The increase of the amplified beam power reduces the population inversion and increases the heat evolution, so the alignment time is reduced. Reduction of the pump power causes a decrease of both excited state population and amplified beam power, leading to a strong reduction of the thermal contribution and a less drastic decrease of the electronic contribution. Therefore, the alignment time of both contributions increases with the reduction of the pump power. Lower values of heat-transfer coefficient *η* provide higher thermal effect, and so the electronic contribution could no longer dominate over the thermal one, the alignment time increases. The estimation results are in good qualitative agreement with direct measurements of the phase shift induced in Yb-doped fiber by 1064 nm radiation [36].

## 5. The electronic and thermal phase shifts for the amplified pulse train

The repetitively-pulsing amplified signal combined with CW pumping is an operational regime commonly used with real amplification systems. The numerical simulation of the phase shift at the signal wavelength of 1060 nm highlights interesting dynamical behavior with antiphase behavior of the electronic and thermal phase shift contributions during the signal pulse propagation [Fig. 8]. The reduction of the excited state population during the amplified pulses causes negative RIC, while the thermal load induced by the stimulated transitions to the ground-state leads to the increase of the refractive index. For amplified pulses with duration in nanoseconds - microseconds time scale, i.e. much shorter than the excited-state life time, the decrease of the electronic index change is stronger than the income of the thermal RIC. As a result the total index decreases during the amplified pulses, while the time-averaged refractive index increases due to increase of the thermal contribution.

## 6. Conclusion

We have developed a theoretical model for the description of thermal and electronic mechanisms of refractive index changes in Yb-doped optical fiber. The first or second effects can dominate depending on parameters of the system. At the initial stage of the pumping or pulse amplification, the electronic contribution dominates for any types of Yb-doped fibers. The thermal contribution becomes more significant at CW operation, specially when the amplitudes of the amplified and pumping beams (in saturation conditions) are increased, when fiber core diameter is increased, and when the heat transfer coefficient to air is decreased. The electronic index change predominates over the thermal contribution during amplified signal pulses with duration less than the excited-state life time even in the case of CW pumping.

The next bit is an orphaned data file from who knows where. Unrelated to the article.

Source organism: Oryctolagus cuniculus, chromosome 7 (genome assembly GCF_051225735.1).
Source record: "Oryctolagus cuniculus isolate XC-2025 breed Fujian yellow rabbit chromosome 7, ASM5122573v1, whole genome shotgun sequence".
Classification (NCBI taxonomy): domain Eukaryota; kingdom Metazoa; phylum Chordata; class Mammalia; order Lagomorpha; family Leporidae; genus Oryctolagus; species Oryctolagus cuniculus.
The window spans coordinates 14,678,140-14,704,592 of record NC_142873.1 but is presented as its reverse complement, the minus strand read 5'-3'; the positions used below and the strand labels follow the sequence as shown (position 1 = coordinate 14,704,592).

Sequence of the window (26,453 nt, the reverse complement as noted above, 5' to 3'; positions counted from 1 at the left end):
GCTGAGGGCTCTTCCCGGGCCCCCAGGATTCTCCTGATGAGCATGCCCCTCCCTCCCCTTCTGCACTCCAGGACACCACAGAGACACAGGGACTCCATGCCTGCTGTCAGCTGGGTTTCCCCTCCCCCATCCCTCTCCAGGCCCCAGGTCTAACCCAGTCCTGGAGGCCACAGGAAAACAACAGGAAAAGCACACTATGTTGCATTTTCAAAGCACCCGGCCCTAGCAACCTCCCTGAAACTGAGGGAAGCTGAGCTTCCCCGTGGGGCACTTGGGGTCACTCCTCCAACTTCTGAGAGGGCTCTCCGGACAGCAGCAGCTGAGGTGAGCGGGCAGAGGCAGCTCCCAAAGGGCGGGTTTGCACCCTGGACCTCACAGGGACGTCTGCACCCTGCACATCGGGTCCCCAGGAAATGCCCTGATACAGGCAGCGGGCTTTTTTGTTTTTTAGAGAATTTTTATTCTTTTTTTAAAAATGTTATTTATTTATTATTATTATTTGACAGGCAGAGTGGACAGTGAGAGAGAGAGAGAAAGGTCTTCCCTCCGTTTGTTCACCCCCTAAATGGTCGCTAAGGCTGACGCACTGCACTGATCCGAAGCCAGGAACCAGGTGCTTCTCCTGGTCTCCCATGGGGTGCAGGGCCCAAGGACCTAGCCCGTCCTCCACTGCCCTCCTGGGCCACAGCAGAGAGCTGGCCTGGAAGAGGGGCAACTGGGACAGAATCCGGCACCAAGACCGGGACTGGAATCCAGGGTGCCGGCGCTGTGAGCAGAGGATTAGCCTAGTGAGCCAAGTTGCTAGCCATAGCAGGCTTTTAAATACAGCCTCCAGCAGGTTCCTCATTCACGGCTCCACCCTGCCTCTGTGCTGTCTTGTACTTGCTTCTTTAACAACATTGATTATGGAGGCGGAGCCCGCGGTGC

## Appendix. Particular solutions of the heating problem

1. To give insight on the thermal behavior, one can simplify the system by considering a fiber without a plastic coating and assume simpler boundary conditions such as constant temperature at the cladding-air interface or no heat transfer from cladding to air (the fiber is perfectly insulated). In that way, we end up with a simple cylinder whose analytical solutions can be found in the literature [37].

We assume that the heat source *Q*(*r*, *t*) is uniformly distributed in the core (*r* ≤ *r*_{0}) and has a rectangular time profile of duration *τ _{p}*. When the temperature at the external boundary of the glass is fixed (ideal heat sink at the external boundary), the expression of the temperature on the axis (

*r*= 0) of the activated fiber could be evaluated from Eqs. (9) – (13) as:

*μ*(parameter without dimension) is the n-th positive root of the Eq.

_{n}*J*

_{0}(

*μ*) = 0 and

*S*(

_{n}*t*,

*τ*,

_{p}*τ*

_{1}) is given by:

*δT*goes to zero.

Another limiting case occurs when the heat flow at the external boundary of the glass is equal to zero (heat-insulated external glass boundary). The temperature on the axis of the activated fiber (*r* = 0) is expressed as:

*μ*(parameter without dimension) is n-th positive root of the Eq.

_{n}*J*

_{1}(

*μ*) = 0 and

*U*(

*t*,

*τ*) is given by:

_{p}*δT*has a permanent term after the switch-off of the heat source, and this term increases linearly with the heat duration

*τ*.

_{p}2. In general, the population and the heat source depend on the transverse coordinate *r*, the boundary condition at the external plastic-clad is arbitrary and the steady-state solution on the axis (*r* = 0, *t* → **∞**) can be expressed from (9) as:

*Q*does not depend on the transverse coordinate (cladding pumping for instance), this solution can be simplified to:

For a rectangular heat source, the temperature on the core axis can be found from (9) as:

*μ*(parameter in s

_{n}^{−1/2}) is n-th positive root of the Eq. (11).

In the case of the cladding pumping, the heat source *Q* can be assumed to independent of *r*, and the solution (43) simplified to:

This work was supported by European “ERA-NET RUS INTENT”, FEDER-Wallonia “Mediatic” and FP7 IRSES projects, the Interuniversity Attraction Pole program IAP PVII-35 of the Belgian Science Policy and by the Ministry of Education and Science of the Russian Federation and Russian Academy of Sciences.